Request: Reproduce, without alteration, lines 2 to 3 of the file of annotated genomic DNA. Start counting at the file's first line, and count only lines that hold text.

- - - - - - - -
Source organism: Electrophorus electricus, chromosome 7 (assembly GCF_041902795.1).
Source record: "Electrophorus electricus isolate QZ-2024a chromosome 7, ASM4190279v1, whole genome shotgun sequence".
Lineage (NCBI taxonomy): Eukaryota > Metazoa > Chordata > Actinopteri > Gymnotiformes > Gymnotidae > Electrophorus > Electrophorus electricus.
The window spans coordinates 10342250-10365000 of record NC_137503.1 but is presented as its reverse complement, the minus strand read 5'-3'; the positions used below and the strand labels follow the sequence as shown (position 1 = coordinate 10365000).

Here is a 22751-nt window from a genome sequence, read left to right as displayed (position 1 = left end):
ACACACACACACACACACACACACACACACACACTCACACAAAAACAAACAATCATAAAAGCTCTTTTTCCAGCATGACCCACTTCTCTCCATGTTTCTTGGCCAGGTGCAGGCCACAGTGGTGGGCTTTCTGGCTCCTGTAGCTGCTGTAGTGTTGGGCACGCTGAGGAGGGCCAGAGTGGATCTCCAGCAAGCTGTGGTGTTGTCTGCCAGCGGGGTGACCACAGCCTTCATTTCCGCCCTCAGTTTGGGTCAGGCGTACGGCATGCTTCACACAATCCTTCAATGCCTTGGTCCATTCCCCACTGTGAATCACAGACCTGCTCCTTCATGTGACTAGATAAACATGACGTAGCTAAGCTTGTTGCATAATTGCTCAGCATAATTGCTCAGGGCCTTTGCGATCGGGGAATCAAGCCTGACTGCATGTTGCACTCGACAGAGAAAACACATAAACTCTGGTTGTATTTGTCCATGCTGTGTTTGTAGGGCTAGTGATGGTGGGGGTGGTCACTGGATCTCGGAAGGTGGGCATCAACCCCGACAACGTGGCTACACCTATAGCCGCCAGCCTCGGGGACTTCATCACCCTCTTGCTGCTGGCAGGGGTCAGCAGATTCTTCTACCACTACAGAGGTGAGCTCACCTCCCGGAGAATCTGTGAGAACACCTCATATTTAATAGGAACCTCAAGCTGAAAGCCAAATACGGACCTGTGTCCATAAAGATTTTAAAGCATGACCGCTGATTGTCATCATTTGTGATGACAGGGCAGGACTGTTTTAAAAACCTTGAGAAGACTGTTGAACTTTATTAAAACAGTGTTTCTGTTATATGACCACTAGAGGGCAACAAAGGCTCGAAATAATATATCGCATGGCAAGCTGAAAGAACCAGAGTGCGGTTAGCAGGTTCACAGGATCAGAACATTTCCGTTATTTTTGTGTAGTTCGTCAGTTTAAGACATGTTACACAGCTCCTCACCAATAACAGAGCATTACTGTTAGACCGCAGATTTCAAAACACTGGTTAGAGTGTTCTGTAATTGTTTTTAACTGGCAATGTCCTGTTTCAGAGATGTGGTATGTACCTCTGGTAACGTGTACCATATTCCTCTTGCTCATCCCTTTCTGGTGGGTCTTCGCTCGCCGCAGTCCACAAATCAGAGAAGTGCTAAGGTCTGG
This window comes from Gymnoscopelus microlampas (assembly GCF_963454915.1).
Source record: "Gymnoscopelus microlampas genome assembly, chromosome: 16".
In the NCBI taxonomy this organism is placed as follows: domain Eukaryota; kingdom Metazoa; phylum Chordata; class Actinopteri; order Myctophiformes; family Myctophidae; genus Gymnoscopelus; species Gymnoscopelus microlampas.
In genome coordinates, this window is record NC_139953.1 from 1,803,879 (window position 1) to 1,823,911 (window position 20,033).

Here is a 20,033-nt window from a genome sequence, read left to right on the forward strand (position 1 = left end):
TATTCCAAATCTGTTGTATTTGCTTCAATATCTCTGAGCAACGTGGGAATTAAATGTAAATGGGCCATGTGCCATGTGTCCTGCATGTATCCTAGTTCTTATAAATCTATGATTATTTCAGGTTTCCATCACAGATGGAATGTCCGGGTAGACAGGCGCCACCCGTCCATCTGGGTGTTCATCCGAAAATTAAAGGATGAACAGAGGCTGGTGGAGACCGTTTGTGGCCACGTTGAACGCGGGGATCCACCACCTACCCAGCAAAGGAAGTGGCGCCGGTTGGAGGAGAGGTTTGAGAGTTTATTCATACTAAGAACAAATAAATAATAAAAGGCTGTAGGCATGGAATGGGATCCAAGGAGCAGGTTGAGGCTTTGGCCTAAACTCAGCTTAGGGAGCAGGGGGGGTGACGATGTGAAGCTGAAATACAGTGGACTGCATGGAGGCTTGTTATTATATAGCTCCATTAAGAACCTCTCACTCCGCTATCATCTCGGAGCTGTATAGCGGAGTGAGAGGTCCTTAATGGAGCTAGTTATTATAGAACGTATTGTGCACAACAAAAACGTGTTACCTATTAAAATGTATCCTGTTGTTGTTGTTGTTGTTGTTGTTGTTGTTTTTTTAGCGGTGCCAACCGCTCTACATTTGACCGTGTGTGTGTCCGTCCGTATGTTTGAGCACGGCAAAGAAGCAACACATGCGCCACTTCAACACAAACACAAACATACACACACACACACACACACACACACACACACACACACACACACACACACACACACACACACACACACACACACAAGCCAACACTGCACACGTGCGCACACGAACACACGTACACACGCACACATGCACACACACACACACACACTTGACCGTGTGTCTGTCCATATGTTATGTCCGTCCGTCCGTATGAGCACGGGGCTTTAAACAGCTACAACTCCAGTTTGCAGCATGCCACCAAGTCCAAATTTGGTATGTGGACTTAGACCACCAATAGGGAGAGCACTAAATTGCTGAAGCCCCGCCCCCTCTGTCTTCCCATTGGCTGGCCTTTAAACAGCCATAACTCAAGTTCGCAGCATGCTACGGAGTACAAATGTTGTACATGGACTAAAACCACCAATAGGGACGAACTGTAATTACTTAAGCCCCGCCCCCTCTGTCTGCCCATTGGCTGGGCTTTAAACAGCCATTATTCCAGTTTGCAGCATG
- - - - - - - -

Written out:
Source record: "Electrophorus electricus isolate QZ-2024a chromosome 7, ASM4190279v1, whole genome shotgun sequence".
Lineage (NCBI taxonomy): Eukaryota > Metazoa > Chordata > Actinopteri > Gymnotiformes > Gymnotidae > Electrophorus > Electrophorus electricus.